So you’ve got a flat tire? Brooklyn’s streets are mean and full of sharp things like glass, so it’s not your fault. If your knee-jerk reaction is panic immediately followed by frenetic smartphone searching for the nearest bike shop that’s still open at three o’clock in the morning (hint: there aren’t any), bad bicyclist! Very bad bicyclist! What kind of frugal, self-sufficient Brooklynite are you, anyway? Not only is it not not that hard to fix a flat, unless you have one of those silly, ultra-modern, ultra-high pressure tires because you’re some kind of Spandex-clad Lance Armstrong, most holes in bicycle inner tubes can be fixed with a $0.50 patch. Follow our guide and you’ll save yourself money, time, and hassle in the process.
Yep, you usually don’t need to replace the whole damn $5 tube. And you certainly don’t need to bring your bike in to a shop to let someone else do it for $10 or $15. It actually involves so little effort that you don’t even need to take the wheel off the bike.
So how does one patch a hol(e)y tube? I’ll offer up my own bicycle as a sacrificial test subject and subject it to a combination corkscrew-paper clip attack!
Now that I’ve dug myself into a hole/dug a hole through the tire into the inner tube, it’s time to undo the terrible thing I did. What’ll I need to undo the deed, reverse the curse, and make all well again? Turns out, not much: a pump, a patch kit (which you can get at any bike shop), and a couple of tire irons.
First, you’ll have to flip the bike upside down, resting it on its seat and handlebars:
Wedge one of those tire irons between the wheel and one of the beads/edges of the tire, comme ça:
Get a second tire iron in there about six inches down the line, then move the first one down another six inches from that one, and leapfrog tire irons like that till you get the bead to come willingly out of the wheel.
Once you get one bead out, you should be able to pull the other bead out with your bare hands. Work your way around the wheel, just as you did before, and pull the tube out of the tire so you’ve got the spinning trio—wheel, tube, and tire—separated.
Now it’s time to find the hole! Pump the tube up till it’s plump, and listen/feel for hissing.
Once you find the leak, examine the part of the tire corresponding to the part of the tube where you found the hole. Look/feel around for any smoking guns, e.g. protruding shards of glass, small embedded rocks, nails, etc., and remove them so they don’t repuncture the tube you’re about to repair! For our next act, we’ve gonna bust out our patch kit. In it, you’ll find sandpaper, vulcanizing solution, and (of course) patches:
First, sand the area around the hole. The roughening increases the available surface area for the patch to stick to! Then apply the vulcanizing solution to make the tire rubber all soft and sticky. While you’re waiting for the vulcanizing solution to work its magic, you might wanna wipe down the inside of the wheel rim and tire to get any excess dirt out.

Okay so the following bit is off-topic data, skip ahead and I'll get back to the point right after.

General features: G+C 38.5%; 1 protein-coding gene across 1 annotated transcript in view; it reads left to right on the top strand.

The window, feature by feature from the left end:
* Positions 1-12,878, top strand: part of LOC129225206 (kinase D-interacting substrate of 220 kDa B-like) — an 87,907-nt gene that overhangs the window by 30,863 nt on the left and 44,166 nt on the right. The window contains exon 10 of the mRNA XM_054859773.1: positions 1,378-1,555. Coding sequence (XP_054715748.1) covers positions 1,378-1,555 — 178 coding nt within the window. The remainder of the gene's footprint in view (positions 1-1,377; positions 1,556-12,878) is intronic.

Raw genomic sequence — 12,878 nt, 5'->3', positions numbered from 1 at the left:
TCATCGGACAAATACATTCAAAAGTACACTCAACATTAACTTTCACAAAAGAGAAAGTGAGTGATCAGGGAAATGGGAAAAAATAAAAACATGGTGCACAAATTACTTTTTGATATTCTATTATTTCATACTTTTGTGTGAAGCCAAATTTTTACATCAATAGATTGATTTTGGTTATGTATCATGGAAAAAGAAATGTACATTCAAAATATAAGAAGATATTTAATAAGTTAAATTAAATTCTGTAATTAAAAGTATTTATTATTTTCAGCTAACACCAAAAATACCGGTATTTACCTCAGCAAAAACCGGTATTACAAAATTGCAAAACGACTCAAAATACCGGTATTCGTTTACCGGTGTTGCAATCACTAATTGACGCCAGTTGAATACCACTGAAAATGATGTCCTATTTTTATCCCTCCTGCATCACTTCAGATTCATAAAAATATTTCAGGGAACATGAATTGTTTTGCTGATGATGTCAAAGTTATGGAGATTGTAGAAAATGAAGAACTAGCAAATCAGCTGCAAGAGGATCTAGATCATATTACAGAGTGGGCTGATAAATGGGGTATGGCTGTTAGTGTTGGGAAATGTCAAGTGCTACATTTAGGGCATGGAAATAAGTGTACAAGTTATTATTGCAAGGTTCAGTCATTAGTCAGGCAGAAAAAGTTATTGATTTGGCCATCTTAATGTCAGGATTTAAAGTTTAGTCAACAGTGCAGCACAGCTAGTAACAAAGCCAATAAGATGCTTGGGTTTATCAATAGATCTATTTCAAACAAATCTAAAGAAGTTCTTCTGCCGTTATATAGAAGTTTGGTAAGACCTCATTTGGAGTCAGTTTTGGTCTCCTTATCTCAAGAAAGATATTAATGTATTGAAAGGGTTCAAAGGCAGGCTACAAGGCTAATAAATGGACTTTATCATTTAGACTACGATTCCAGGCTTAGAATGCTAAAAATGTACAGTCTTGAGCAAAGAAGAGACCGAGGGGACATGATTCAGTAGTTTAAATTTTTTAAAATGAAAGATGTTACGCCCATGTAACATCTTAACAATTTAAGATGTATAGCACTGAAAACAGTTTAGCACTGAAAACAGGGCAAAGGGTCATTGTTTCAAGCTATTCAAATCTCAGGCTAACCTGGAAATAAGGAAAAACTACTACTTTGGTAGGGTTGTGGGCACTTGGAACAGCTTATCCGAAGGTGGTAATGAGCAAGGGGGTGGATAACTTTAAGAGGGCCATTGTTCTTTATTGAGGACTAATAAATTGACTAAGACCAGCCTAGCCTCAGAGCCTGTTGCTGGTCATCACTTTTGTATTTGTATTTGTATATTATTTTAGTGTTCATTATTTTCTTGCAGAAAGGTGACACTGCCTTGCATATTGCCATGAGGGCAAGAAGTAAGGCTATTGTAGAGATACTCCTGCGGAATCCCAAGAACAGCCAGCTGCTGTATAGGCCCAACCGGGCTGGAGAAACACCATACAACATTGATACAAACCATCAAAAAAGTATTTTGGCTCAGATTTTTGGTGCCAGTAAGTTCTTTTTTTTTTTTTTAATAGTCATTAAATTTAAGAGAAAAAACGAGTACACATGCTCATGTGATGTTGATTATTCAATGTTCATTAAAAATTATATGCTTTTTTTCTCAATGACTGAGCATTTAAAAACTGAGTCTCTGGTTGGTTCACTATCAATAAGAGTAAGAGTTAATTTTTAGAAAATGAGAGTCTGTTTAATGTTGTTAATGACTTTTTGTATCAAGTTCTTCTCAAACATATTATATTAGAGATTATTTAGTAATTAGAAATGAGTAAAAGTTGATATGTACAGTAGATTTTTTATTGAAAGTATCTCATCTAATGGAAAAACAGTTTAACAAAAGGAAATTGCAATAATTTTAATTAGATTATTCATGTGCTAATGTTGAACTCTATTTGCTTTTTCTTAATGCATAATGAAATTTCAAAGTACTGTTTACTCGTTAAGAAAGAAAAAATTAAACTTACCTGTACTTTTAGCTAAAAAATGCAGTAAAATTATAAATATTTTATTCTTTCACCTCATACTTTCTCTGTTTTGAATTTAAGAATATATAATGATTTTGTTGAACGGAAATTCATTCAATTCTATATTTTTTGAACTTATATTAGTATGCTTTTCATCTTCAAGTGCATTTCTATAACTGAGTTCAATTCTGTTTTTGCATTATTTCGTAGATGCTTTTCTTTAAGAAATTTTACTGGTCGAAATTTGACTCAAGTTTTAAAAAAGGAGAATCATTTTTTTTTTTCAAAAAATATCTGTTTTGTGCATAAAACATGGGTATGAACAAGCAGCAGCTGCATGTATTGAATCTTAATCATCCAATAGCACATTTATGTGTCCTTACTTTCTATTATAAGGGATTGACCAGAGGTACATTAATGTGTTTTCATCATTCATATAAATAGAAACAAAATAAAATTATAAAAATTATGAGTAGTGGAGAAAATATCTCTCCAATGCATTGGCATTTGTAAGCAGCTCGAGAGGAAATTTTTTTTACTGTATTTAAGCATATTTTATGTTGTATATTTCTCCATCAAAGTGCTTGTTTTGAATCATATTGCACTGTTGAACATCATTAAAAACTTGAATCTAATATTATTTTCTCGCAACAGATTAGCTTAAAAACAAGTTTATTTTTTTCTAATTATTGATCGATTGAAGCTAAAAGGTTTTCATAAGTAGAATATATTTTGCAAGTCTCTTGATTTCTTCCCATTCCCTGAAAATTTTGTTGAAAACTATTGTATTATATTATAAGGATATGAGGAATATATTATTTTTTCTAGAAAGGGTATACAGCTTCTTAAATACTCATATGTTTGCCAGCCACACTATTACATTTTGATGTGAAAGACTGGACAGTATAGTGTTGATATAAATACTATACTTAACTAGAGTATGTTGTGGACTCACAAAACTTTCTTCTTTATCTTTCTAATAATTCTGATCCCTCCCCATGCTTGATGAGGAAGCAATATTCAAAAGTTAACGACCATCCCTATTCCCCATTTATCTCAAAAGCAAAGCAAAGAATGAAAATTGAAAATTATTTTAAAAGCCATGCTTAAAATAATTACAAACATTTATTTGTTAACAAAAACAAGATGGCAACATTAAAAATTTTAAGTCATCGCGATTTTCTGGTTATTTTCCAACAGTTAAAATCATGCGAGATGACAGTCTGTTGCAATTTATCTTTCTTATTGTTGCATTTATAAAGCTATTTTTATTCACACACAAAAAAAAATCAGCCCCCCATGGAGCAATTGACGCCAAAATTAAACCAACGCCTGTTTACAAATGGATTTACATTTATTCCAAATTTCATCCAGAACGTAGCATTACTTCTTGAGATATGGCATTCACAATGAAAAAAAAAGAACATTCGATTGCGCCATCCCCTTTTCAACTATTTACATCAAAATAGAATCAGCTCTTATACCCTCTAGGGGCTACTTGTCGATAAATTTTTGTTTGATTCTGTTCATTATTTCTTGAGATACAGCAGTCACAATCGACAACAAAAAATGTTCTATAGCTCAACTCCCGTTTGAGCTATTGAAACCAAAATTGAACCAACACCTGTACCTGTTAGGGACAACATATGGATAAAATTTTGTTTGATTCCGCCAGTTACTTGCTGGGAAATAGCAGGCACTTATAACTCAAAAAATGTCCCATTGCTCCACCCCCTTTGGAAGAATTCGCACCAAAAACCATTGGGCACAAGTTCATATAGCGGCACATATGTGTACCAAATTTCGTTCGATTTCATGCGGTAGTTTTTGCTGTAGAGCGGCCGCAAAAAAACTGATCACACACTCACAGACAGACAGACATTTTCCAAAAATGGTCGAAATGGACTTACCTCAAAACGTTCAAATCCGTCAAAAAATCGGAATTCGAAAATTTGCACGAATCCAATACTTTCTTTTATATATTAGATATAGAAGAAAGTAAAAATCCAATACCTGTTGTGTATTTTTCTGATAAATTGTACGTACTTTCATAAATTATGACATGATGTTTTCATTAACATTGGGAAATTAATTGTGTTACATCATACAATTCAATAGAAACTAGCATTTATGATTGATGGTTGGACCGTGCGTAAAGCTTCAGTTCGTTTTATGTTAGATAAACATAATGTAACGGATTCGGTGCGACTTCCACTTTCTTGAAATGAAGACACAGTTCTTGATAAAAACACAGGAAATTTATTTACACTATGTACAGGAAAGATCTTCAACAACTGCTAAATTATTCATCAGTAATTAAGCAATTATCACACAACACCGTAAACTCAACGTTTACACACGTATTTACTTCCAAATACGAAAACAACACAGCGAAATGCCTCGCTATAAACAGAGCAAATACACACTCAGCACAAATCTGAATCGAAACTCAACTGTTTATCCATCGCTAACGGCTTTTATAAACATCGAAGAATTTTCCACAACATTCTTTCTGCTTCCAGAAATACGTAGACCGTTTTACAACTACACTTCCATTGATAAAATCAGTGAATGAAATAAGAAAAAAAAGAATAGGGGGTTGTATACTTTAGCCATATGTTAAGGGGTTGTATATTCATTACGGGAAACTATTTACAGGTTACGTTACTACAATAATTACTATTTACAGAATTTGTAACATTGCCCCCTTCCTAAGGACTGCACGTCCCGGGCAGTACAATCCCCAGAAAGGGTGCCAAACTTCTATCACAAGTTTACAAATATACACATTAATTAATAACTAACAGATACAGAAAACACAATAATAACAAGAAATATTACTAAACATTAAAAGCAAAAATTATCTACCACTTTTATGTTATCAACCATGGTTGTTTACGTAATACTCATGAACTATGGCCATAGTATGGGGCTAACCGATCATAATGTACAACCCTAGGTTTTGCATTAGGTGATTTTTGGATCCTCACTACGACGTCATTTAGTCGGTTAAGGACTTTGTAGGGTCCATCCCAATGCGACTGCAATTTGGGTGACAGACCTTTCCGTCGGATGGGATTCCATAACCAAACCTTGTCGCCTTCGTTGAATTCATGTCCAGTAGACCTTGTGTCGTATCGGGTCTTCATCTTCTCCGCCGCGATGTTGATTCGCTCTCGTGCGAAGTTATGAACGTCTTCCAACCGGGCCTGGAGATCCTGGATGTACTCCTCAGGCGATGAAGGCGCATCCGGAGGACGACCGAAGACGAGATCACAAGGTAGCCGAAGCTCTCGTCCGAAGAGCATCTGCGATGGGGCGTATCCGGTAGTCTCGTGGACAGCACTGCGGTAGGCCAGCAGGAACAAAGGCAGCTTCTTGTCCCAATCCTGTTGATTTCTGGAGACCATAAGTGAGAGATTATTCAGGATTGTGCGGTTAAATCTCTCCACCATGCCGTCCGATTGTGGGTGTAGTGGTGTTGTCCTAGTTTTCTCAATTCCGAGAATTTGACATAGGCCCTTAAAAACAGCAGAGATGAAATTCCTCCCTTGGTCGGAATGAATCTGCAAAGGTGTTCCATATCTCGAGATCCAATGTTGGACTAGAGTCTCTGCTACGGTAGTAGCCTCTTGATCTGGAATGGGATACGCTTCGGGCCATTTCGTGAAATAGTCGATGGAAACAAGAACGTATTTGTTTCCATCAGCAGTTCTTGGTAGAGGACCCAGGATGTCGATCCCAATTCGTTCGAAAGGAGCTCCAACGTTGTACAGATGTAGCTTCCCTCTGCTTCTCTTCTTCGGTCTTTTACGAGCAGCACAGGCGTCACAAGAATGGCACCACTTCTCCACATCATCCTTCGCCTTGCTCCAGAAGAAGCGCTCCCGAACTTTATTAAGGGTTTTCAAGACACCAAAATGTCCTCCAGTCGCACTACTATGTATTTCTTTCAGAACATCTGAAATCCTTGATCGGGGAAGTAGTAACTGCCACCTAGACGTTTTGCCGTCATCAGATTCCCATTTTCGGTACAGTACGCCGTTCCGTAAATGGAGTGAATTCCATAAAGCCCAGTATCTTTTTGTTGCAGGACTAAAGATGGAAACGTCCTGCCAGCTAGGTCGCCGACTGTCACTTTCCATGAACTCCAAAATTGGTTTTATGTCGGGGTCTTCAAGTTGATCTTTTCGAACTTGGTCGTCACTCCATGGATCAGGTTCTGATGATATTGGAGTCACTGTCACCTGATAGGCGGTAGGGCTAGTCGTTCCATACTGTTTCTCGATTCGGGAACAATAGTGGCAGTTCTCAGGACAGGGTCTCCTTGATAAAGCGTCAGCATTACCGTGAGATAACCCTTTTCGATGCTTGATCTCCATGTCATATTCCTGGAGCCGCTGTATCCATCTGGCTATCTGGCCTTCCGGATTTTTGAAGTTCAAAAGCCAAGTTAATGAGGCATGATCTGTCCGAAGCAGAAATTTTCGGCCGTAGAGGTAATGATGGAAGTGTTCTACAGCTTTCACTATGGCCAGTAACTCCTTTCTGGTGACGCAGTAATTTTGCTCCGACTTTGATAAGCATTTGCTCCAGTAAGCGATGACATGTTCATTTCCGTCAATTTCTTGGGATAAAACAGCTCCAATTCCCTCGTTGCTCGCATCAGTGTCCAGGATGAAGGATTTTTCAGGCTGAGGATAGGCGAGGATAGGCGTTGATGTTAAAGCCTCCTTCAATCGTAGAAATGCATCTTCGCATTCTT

After about 5 minutes the goo will have worked its magic, so your patch will take hold. Peel the backing off of the patch, carefully stick it over the hole, rub it in e.g. with the edge of the patch kit box, and then oh-so-cautiously peel the plastic cover off of the patch. If you see part of the patch, especially the orange edge, start to come with it, scrape it off the plastic so it doesn’t take the rest of the patch with it. If you’re having a really rough time of things, you can leave that little clear plastic sheet in place: it won’t make a functional difference in keeping the air in.
Cool, now you can put a little air in your tube—just enough to give it shape—and test out your handiwork. Align the valve stem (the part you attach the pump to) with the part of the tire that displays the recommended pressure, because it makes life more convenient when you’re pumping, and stick the valve stem through its hole in the wheel rim. Insert the tire beads into the rim, one at a time, working your way around until the first one is entirely between the two lips of the rim before starting on the second one. Start near the valve stem and work your way around the rim from there. This is basically the opposite of what you did before to remove the tire. If you find you’re fighting too hard, feel free to let a little air out of the tube by pressing in the pin in the middle of the valve.
Once you’ve got the tube in the tire and the tire reinstalled in the rim of the wheel, pump it up some of the way, listen for leaks, let all of the air out again to relieve any residual stresses between the tube and tire, and, if all went well, pump it to full operating pressure, as in, they feel firm!
Well, you’ve done it: patched your own bike tube! You’ve thwarted entropy, conquered catastrophe, and turned a frown upside down! Pro tip: if you carry a patch kit, tire irons, and a portable pump around with you, you can fix a flat in place, wherever you get one, and never have to be demobilized (and demoralized) on account of rubber trouble again! And all for less than a dollar. That’s what we like to call winning, folks. That’s what we like to call winning.
Follow Isaac for more tweets about bikes at @kavunshiva